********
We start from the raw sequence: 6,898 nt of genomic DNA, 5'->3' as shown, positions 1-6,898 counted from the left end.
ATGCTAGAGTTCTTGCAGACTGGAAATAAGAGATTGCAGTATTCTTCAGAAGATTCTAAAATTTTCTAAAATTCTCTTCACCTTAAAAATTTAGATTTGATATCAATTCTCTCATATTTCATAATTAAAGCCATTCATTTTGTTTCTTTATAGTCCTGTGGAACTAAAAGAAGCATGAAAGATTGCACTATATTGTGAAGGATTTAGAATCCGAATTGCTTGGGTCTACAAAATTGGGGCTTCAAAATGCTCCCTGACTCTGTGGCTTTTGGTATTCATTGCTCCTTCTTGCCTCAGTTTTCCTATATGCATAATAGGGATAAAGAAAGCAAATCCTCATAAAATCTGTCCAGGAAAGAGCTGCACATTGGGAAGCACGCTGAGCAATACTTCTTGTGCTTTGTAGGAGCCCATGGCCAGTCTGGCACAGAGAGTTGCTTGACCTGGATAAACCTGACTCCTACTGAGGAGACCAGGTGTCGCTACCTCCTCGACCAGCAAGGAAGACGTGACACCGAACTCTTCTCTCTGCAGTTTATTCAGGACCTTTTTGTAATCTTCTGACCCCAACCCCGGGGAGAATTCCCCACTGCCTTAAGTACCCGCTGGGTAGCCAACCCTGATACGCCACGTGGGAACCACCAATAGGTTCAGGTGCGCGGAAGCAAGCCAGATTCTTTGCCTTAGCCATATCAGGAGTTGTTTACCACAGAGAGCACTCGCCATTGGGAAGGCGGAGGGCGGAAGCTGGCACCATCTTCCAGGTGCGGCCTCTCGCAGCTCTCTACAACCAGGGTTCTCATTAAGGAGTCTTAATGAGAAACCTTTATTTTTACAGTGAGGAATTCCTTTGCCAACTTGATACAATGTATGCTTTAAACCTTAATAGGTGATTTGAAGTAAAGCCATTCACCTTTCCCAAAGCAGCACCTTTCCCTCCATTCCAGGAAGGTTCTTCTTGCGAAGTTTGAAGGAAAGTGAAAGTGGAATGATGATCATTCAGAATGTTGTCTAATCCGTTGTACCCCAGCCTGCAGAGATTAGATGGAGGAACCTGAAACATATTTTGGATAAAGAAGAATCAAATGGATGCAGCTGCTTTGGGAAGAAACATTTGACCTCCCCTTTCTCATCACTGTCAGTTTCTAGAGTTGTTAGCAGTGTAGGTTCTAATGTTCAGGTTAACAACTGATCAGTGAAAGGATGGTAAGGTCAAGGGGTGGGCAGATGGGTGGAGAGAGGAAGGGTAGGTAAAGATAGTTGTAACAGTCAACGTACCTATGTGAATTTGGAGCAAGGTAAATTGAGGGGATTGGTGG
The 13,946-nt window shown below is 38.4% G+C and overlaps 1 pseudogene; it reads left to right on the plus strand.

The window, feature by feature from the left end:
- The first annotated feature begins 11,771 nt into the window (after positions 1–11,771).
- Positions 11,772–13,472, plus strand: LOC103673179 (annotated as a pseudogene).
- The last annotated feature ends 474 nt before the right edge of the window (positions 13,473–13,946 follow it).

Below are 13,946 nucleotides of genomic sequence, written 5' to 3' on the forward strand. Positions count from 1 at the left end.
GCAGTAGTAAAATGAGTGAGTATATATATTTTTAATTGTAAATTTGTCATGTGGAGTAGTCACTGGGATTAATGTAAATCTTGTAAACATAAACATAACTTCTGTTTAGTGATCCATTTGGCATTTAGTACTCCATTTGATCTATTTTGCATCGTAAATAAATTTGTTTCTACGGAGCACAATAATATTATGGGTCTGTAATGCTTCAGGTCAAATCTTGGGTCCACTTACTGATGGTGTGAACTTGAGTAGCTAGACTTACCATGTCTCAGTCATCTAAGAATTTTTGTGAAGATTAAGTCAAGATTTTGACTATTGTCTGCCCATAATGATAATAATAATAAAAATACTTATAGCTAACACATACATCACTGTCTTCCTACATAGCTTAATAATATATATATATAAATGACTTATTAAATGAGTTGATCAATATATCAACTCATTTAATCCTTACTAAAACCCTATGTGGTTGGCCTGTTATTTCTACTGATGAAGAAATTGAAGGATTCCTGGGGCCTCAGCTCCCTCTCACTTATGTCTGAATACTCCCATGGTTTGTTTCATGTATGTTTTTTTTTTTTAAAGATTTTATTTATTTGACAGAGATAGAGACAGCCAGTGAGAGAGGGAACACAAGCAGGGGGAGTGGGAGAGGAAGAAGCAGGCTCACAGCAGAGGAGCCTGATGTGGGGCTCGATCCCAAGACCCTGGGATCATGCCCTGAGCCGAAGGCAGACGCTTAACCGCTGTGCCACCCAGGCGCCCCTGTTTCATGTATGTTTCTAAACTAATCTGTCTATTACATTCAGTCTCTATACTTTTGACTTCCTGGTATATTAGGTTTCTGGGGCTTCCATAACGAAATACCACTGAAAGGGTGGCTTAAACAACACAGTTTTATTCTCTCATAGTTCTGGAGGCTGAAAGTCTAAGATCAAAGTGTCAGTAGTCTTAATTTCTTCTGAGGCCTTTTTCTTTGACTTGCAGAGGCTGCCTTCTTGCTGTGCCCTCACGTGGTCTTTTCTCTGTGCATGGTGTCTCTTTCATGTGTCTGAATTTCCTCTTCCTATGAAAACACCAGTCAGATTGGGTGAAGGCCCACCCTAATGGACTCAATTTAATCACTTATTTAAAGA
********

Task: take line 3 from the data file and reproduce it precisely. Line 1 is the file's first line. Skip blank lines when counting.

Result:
The 13,946-nt window shown below is 38.4% G+C and overlaps 1 pseudogene; it reads left to right on the plus strand.